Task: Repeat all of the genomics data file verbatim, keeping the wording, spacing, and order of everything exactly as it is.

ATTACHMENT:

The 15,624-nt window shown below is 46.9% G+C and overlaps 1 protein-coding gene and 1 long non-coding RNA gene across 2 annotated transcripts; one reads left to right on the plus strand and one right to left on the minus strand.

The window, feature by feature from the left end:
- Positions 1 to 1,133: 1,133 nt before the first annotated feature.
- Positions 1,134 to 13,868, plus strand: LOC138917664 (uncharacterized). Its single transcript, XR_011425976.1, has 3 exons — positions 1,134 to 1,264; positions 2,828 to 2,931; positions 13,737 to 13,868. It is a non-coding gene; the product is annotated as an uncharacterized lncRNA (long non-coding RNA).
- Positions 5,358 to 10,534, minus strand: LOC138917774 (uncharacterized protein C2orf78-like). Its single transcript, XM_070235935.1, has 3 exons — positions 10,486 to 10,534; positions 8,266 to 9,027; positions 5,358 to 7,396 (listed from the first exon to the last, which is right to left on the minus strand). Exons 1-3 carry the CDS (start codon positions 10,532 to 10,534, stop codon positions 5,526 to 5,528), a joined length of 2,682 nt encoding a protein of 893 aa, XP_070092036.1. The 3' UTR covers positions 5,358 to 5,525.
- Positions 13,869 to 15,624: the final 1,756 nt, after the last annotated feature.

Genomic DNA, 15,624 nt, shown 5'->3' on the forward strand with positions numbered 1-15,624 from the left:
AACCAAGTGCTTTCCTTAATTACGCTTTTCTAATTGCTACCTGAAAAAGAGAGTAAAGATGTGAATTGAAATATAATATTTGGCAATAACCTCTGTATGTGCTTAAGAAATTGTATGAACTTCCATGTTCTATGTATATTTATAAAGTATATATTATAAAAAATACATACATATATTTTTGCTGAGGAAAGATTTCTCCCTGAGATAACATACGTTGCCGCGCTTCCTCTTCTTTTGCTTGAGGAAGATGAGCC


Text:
The 15,624-nt window shown below is 46.9% G+C and overlaps 1 protein-coding gene and 1 long non-coding RNA gene across 2 annotated transcripts; one reads left to right on the plus strand and one right to left on the minus strand.

The window, feature by feature from the left end:
- Positions 1 to 1,133: 1,133 nt before the first annotated feature.
- Positions 1,134 to 13,868, plus strand: LOC138917664 (uncharacterized). Its single transcript, XR_011425976.1, has 3 exons — positions 1,134 to 1,264; positions 2,828 to 2,931; positions 13,737 to 13,868. It is a non-coding gene; the product is annotated as an uncharacterized lncRNA (long non-coding RNA).
- Positions 5,358 to 10,534, minus strand: LOC138917774 (uncharacterized protein C2orf78-like). Its single transcript, XM_070235935.1, has 3 exons — positions 10,486 to 10,534; positions 8,266 to 9,027; positions 5,358 to 7,396 (listed from the first exon to the last, which is right to left on the minus strand). Exons 1-3 carry the CDS (start codon positions 10,532 to 10,534, stop codon positions 5,526 to 5,528), a joined length of 2,682 nt encoding a protein of 893 aa, XP_070092036.1. The 3' UTR covers positions 5,358 to 5,525.
- Positions 13,869 to 15,624: the final 1,756 nt, after the last annotated feature.

Genomic DNA, 15,624 nt, shown 5'->3' on the forward strand with positions numbered 1-15,624 from the left:
AACCAAGTGCTTTCCTTAATTACGCTTTTCTAATTGCTACCTGAAAAAGAGAGTAAAGATGTGAATTGAAATATAATATTTGGCAATAACCTCTGTATGTGCTTAAGAAATTGTATGAACTTCCATGTTCTATGTATATTTATAAAGTATATATTATAAAAAATACATACATATATTTTTGCTGAGGAAAGATTTCTCCCTGAGATAACATACGTTGCCGCGCTTCCTCTTCTTTTGCTTGAGGAAGATGAGCC